Welcome to Carnage Classified, a monthly column where we break down the historical and social influence of all things horror then rank the films of each month’s category. Franchises, movements, filmmakers, subgenres, etc…It’s all here! This entry is about the Psycho franchise.
C’mon. We all know this is the place to start this column off right, with the menacing mother of modern horror. What is there to say about Alfred Hitchcock’s Psycho that hasn’t already been said? For starters, the fact that, while unbeknownst and underappreciated en masse, this film birthed three sequels.
I know, I know, Psycho is a classic! How dare it be undermined by three subsequent films and a dreadful shot-by-shot remake starring … Vince Vaughn? Here’s the thing, the Psycho sequels aren’t just passable, they’re pretty enjoyable. Save for Gus Van Sant’s remake, the follow-up films premiered between 1983 and 1990, appropriately coming out during the height of the slasher genre that Hitchcock’s cherished first chapter helped in shaping.
The Psycho franchise and its classic cast of characters are widely representative, both historically tied to their time and universally understood within each of us. When the original debuted in 1960, mainstream horror consisted mostly of immortal figures like Dracula and scientific freaks of nature in films like Godzilla, King of the Monsters! and Creature from the Black Lagoon. Psycho, on the other hand, emerged with a grounded villain.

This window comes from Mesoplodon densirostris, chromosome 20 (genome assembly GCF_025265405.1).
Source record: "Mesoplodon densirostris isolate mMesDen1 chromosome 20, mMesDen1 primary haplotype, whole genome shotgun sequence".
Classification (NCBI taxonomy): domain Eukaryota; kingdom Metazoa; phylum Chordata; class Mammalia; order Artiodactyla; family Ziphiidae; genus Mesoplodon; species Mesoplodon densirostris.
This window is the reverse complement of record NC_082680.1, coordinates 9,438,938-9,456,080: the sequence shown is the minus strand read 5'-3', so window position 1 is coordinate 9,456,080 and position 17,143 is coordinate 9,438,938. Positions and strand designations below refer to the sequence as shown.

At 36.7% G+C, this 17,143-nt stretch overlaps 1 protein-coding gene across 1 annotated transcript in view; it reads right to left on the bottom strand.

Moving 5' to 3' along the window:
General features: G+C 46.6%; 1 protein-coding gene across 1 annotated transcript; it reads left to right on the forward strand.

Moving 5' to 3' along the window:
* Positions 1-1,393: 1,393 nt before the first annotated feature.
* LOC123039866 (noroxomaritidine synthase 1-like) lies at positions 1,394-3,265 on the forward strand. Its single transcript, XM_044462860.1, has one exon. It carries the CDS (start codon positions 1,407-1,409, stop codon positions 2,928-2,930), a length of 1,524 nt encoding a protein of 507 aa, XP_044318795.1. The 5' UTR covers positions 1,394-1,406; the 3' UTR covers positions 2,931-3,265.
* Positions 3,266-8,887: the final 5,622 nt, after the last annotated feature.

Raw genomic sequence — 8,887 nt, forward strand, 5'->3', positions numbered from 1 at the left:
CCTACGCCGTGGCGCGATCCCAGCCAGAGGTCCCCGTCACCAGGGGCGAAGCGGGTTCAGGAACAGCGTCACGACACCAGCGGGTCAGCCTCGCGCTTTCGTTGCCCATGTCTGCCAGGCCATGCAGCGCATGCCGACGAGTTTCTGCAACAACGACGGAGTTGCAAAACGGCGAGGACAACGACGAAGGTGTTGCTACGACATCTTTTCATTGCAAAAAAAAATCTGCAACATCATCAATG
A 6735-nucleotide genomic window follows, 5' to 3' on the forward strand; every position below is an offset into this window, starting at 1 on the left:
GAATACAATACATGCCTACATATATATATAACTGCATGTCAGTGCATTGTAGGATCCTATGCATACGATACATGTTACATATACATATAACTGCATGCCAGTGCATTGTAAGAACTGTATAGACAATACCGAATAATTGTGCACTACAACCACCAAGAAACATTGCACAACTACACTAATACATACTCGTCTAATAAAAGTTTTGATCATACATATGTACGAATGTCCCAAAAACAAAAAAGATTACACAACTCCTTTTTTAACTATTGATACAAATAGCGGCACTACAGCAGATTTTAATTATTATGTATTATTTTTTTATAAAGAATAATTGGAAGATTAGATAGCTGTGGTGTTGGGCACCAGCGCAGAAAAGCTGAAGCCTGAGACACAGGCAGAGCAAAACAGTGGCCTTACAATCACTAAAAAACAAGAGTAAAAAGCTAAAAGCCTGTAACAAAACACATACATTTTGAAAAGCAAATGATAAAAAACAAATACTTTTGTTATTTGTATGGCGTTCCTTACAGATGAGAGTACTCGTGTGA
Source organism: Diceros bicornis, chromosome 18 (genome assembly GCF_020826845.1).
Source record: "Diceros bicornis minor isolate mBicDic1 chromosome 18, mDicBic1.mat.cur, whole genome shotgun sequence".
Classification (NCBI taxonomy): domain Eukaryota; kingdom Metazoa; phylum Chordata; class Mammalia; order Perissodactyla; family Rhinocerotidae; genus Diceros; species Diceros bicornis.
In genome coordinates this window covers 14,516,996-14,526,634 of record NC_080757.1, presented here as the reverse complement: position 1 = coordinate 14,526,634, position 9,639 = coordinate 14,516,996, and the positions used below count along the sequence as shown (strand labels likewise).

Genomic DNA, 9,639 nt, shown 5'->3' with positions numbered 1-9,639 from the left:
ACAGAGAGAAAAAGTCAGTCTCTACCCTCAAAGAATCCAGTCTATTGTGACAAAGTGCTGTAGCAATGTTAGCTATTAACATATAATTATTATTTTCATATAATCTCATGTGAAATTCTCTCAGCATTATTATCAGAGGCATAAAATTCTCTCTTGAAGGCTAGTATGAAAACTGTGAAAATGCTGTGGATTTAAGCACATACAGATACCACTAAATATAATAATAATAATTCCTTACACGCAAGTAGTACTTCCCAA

Norman Bates is a down-to-earth guy, living just off the highway with a boyish demeanor and a timid smile — he’s an immediate, human terror. Psycho brought forth a purveyor of barbarity that any of us could unknowingly encounter, being fooled by the compassionate humanity that we’ve been taught will keep us safe. Even the film’s native location is sinister in its familiarity. Hotels and motels are integral to everyday travel, yet the fear is in the innominate underbelly of an everyday enterprise.
The character of Norman Bates is aptly applicable to Jungian theories of personality. His persona, his surface-self, is meek and callow, but his shadow-self, defined by his repressions (like the Freudian theory of the id), is plagued by childhood trauma and buried sexuality that has left his mind vulnerable, permitting of Mother. He’s an unwilling participant in his own transgressions, a victim to a stronger, subconscious entity within his own person. Similarly, Marion is quite the everywoman, driven only to a singular crime by the emotional clutches of unfulfilled love.